The Baylor Bears will begin the second part of their 2015 season as they enter into conference play. First up is the Texas Tech Red Raiders, an improving team with a young and explosive quarterback. Led by 3rd year head coach, Kliff Kingsbury, the Red Raiders are looking to rebound after a disapointing 2014 season. WIth an early win on the road against Arkansas and an almost upset last weekend against TCU, the Red Raiders appear to be one of the most improved teams from 2014.
Tech and Baylor have in some battles the past few years, even with the Bears winning the last four contests. Those four wins were preceeded by 15 straight Texas Tech wins in the series. The series is tied at 36-36-1, so either team will be gaining a historical edge with a victory. Since 2008, under Head Coach Art Briles, Baylor is 4-3 against Texas Tech. Only one game has been played on the campus of either school, the 2008 game that saw Texas Tech win 35-28 in Lubbock. For the past 6 seaons, the game has been played in the DFW area, with all but one of those games at AT&T Stadium in Arlington.
The average score between the two teams has been 57-42 in the last four years. Last years game saw Baylor come out to a dominant 42-17 lead in the 3rd quarter, but a furious Texas Tech rally fell a 2-point conversion short in a 48-46 Baylor victory. In 2013, it was a quick start that got the Red Raiders ahead 14-0 and 20-7. However, the Bears would dominate the last three quarters of play 42-14 and go on to a big win.
With two top-tier offenses once again (Both Top-3 in Scoring offense, and Top-5 in Total Offense), it should be another shootout in Arlington. Both teams feature athletic quarterbacks with big arms, and some question marks on defense.
Players to Watch
Patrick Mahomes, Sophomore Quarterback
Mahomes is one of the rising stars of the Big 12. Only a sophomore, Mahomes has thrown for 391 yards per game in his 7-career starts. He threw for 598 yards against the Bears last year, The big question about Mahomes will be his availbility and effectiveness against the Bears after injuring his knee early in the TCU game. For a player that uses his athleticsm very well not only in the running game, but to keep plays alive, this will be a huge question mark as game time nears . A limited Mahomes will lose one of his key traits that the Bears have struggled with the past few years.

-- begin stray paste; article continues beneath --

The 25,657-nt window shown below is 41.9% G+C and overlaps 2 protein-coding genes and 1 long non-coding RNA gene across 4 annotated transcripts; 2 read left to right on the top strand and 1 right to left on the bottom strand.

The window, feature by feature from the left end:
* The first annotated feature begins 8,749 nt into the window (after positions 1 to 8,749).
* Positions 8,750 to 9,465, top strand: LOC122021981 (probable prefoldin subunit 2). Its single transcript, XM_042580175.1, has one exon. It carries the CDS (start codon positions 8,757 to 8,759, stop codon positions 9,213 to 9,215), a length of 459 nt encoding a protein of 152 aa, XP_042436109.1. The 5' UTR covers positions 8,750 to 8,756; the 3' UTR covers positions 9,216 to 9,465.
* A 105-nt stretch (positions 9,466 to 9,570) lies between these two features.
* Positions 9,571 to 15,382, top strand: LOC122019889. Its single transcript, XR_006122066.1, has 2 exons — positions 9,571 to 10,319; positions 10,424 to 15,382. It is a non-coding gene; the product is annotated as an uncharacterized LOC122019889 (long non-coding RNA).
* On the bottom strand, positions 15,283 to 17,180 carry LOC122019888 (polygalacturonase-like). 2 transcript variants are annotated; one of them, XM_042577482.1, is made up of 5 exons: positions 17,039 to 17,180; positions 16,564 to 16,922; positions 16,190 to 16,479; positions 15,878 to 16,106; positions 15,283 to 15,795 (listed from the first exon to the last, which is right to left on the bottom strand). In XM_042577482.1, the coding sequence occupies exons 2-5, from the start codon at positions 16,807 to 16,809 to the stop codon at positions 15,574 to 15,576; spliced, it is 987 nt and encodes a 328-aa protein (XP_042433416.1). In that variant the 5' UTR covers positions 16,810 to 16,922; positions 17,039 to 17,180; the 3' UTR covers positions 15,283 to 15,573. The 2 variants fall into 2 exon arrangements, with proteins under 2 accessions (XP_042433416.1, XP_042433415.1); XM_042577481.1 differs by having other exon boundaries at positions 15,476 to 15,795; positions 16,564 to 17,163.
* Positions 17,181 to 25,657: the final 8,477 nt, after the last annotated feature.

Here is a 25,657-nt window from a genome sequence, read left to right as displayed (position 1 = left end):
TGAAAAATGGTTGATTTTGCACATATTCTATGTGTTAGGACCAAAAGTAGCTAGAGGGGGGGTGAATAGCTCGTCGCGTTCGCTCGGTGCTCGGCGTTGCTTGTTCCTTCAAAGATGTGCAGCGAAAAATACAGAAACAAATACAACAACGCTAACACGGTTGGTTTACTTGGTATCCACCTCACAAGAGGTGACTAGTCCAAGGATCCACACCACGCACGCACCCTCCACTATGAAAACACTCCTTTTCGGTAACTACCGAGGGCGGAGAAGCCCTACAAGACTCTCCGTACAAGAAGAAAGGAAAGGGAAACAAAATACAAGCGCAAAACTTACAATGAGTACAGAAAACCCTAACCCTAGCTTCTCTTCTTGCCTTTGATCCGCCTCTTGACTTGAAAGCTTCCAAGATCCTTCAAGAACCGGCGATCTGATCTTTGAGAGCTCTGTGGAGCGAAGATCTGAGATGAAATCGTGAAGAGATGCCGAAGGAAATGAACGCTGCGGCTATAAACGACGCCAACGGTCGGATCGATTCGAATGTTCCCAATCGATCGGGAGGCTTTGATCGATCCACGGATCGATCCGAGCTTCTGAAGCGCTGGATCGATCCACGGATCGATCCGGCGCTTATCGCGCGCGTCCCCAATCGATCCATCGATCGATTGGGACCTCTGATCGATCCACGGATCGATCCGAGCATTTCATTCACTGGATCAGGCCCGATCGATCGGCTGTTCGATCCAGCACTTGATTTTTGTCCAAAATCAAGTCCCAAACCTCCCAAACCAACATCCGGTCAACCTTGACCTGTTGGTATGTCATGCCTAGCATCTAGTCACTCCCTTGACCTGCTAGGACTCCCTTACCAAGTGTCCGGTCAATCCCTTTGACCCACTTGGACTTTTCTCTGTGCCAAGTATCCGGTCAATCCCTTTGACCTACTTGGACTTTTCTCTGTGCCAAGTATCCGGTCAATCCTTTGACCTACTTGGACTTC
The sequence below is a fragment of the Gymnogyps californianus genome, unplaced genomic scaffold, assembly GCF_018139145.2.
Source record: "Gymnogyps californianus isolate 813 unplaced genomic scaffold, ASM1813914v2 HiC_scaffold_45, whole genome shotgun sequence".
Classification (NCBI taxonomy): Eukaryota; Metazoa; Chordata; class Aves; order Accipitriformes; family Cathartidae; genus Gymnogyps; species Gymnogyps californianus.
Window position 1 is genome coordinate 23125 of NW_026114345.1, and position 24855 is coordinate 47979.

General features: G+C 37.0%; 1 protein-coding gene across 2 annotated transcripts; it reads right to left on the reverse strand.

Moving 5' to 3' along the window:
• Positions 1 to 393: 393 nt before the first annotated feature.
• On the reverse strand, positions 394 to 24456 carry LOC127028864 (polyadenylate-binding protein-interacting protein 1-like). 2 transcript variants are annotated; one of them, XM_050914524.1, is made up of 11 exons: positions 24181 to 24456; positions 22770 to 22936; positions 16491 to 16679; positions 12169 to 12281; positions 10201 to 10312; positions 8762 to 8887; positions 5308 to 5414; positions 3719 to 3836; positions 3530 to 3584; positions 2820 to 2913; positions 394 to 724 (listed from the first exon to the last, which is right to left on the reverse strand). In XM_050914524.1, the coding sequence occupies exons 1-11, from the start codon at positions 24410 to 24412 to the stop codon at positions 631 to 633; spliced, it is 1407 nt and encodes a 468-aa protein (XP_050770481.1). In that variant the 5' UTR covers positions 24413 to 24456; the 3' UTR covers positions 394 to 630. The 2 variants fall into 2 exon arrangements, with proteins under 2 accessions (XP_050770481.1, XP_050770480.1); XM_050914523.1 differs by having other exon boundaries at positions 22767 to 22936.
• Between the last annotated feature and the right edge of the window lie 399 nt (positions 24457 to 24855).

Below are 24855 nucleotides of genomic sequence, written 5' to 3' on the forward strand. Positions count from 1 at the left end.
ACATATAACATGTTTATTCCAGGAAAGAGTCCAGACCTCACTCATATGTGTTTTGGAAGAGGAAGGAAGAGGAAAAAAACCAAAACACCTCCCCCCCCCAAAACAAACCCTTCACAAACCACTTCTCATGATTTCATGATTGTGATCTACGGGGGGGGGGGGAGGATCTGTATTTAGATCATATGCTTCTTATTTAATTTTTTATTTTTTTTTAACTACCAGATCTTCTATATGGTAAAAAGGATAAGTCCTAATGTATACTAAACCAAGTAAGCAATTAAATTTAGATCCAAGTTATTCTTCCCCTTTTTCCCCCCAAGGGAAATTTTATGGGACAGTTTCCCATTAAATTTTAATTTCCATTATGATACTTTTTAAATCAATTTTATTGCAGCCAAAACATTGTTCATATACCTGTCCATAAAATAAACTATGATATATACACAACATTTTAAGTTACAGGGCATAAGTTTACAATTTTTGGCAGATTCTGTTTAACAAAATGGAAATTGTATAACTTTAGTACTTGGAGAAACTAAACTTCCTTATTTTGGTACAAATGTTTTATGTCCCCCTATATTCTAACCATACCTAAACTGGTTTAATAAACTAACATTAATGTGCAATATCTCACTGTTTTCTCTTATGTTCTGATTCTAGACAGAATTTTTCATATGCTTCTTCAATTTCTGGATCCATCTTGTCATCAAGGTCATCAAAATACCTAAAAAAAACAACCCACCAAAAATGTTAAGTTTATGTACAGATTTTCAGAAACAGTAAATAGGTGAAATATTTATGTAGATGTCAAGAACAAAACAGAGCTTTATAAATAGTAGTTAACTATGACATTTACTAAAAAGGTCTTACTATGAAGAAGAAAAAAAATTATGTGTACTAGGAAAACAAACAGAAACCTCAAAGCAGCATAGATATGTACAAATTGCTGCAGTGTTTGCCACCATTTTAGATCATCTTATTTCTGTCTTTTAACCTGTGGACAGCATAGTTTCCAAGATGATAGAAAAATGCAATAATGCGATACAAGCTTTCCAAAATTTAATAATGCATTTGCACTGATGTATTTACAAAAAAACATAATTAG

DeAndre Washington, Senior Runningback
One of the best pure runners in the Big 12, Washington is good enough to even make Texas Tech a good running team. Under previous Air-Raid masterminds, the running game was a trick play. Routinely ranking in the bottom 25 of rushing attacks, the Red Raiders have become more balanced the past two seasons. They run it more often (seen their rushing yards per game rise the past three season from 116.17, to 153 to 197.25) and more effectively as well (3.64 yards per rush to 5.17 to 6.21 this year). Washington is averaging over 8 yards per carry himself and is a big weapon in the passing game as well. He makes big plays all over the field for the Raiders.
Jakeem Grant, Senior Wide Receiver
A tremendous weapon out of the slot, Grant has been a major issue for the Bears secondary the past two years. In the 2013 game, he caught 6 catches for 72 yards and a 41 yard-touchdown. Last year he was even better, routinely beating single safety coverage on his way to 5 catches for 155 yards and a touchdown. Grant i
Micah Awe, Senior Linebacker
The Red Raiders leading tackler, Awe is a solid middle linebacker. He will make a lot of tackles, but usually after a few yards gained by the runner. He is active and usually in the middle of things, good or bad, for Tech. He has just 1.5 tackles for loss on the year, despite leading the team with 34 tackles.
Pete Robinson, Senior Defensive End
The best defensive lineman on a rebuilt line, Robinson is also their best pass rusher. He leads the team with 1 sack, but has done a solid job of generating pressure on the QB. He had a big game against TCU with 7 tackles, 1 tackle for loss and a blocked field goal.